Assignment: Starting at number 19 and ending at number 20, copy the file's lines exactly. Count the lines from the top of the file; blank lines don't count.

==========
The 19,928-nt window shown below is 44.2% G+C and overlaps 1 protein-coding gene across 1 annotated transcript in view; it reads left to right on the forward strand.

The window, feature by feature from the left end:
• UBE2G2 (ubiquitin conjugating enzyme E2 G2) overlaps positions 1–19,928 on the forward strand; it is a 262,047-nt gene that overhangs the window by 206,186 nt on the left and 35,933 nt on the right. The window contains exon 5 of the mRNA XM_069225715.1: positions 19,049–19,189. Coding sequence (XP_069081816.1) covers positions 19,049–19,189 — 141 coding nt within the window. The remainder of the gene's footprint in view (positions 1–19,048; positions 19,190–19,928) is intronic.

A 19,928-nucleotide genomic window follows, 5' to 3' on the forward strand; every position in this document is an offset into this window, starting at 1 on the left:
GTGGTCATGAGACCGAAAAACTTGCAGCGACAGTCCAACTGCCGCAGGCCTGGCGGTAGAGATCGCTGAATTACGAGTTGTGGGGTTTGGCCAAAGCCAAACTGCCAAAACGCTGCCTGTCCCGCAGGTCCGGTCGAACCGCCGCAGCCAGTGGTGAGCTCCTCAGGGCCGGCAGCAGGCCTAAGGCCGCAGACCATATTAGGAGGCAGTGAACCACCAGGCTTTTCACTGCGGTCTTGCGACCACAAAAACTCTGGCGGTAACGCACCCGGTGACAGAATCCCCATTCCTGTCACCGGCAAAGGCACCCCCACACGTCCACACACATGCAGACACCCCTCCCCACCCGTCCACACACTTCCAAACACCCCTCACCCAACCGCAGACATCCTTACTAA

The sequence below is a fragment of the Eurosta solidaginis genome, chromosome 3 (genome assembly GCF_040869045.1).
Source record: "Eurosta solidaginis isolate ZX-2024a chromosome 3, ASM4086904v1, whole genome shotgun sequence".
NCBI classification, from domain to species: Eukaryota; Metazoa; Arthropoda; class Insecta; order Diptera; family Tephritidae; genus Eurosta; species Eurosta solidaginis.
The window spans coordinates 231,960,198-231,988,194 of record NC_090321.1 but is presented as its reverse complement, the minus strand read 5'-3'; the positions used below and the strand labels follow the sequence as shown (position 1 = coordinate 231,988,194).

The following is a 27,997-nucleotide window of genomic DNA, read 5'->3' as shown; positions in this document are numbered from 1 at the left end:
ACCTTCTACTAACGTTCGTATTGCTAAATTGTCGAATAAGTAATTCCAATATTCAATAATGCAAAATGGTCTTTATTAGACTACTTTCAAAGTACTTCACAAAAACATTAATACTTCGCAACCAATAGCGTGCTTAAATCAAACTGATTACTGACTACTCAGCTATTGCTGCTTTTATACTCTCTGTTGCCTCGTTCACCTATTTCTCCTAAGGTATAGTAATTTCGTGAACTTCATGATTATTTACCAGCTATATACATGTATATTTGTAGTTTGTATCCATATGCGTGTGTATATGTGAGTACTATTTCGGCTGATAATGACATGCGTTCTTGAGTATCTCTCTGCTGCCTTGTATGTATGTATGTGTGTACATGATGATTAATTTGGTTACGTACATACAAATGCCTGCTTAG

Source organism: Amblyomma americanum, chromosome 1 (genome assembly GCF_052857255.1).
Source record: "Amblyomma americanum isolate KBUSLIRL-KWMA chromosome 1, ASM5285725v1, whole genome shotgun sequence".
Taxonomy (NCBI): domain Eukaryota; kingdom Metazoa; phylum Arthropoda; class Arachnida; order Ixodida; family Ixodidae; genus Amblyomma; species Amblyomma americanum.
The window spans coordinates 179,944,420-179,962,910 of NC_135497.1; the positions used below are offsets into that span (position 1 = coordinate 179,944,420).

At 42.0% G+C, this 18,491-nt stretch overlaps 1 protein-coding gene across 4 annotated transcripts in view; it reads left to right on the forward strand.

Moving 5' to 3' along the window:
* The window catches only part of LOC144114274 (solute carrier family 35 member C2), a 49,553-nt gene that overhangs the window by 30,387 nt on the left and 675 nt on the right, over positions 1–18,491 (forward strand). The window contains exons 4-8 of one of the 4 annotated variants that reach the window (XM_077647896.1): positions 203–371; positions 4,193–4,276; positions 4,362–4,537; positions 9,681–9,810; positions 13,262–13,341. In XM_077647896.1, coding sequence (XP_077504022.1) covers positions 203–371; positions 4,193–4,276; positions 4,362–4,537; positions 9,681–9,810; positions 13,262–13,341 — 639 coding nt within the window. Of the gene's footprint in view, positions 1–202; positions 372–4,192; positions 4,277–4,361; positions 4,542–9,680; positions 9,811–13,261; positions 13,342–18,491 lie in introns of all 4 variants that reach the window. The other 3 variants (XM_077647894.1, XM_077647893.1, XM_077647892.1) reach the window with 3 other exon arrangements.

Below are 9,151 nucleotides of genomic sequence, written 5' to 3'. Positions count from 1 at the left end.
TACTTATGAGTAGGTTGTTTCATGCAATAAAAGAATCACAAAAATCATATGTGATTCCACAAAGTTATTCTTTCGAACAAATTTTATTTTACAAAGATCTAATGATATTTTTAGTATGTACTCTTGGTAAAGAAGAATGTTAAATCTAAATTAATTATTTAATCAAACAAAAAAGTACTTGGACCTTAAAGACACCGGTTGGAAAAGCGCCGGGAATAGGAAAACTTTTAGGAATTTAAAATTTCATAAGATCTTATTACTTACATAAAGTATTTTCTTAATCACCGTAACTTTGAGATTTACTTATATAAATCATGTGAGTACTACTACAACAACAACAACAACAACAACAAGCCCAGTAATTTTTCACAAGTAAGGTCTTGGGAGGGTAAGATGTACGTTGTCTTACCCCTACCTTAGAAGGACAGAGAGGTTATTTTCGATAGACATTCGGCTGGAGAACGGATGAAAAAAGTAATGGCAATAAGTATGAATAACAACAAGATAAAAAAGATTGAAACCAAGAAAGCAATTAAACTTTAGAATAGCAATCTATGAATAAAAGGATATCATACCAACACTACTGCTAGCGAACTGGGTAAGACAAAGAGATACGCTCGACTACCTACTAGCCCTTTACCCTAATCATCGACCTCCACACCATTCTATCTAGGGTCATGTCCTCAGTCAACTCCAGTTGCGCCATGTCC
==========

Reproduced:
Below are 9,151 nucleotides of genomic sequence, written 5' to 3'. Positions count from 1 at the left end.
TACTTATGAGTAGGTTGTTTCATGCAATAAAAGAATCACAAAAATCATATGTGATTCCACAAAGTTATTCTTTCGAACAAATTTTATTTTACAAAGATCTAATGATATTTTTAGTATGTACTCTTGGTAAAGAAGAATGTTAAATCTAAATTAATTATTTAATCAAACAAAAAAGTACTTGGACCTTAAAGACACCGGTTGGAAAAGCGCCGGGAATAGGAAAACTTTTAGGAATTTAAAATTTCATAAGATCTTATTACTTACATAAAGTATTTTCTTAATCACCGTAACTTTGAGATTTACTTATATAAATCATGTGAGTACTACTACAACAACAACAACAACAACAACAAGCCCAGTAATTTTTCACAAGTAAGGTCTTGGGAGGGTAAGATGTACGTTGTCTTACCCCTACCTTAGAAGGACAGAGAGGTTATTTTCGATAGACATTCGGCTGGAGAACGGATGAAAAAAGTAATGGCAATAAGTATGAATAACAACAAGATAAAAAAGATTGAAACCAAGAAAGCAATTAAACTTTAGAATAGCAATCTATGAATAAAAGGATATCATACCAACACTACTGCTAGCGAACTGGGTAAGACAAAGAGATACGCTCGACTACCTACTAGCCCTTTACCCTAATCATCGACCTCCACACCATTCTATCTAGGGTCATGTCCTCAGTCAACTCCAGTTGCGCCATGTCC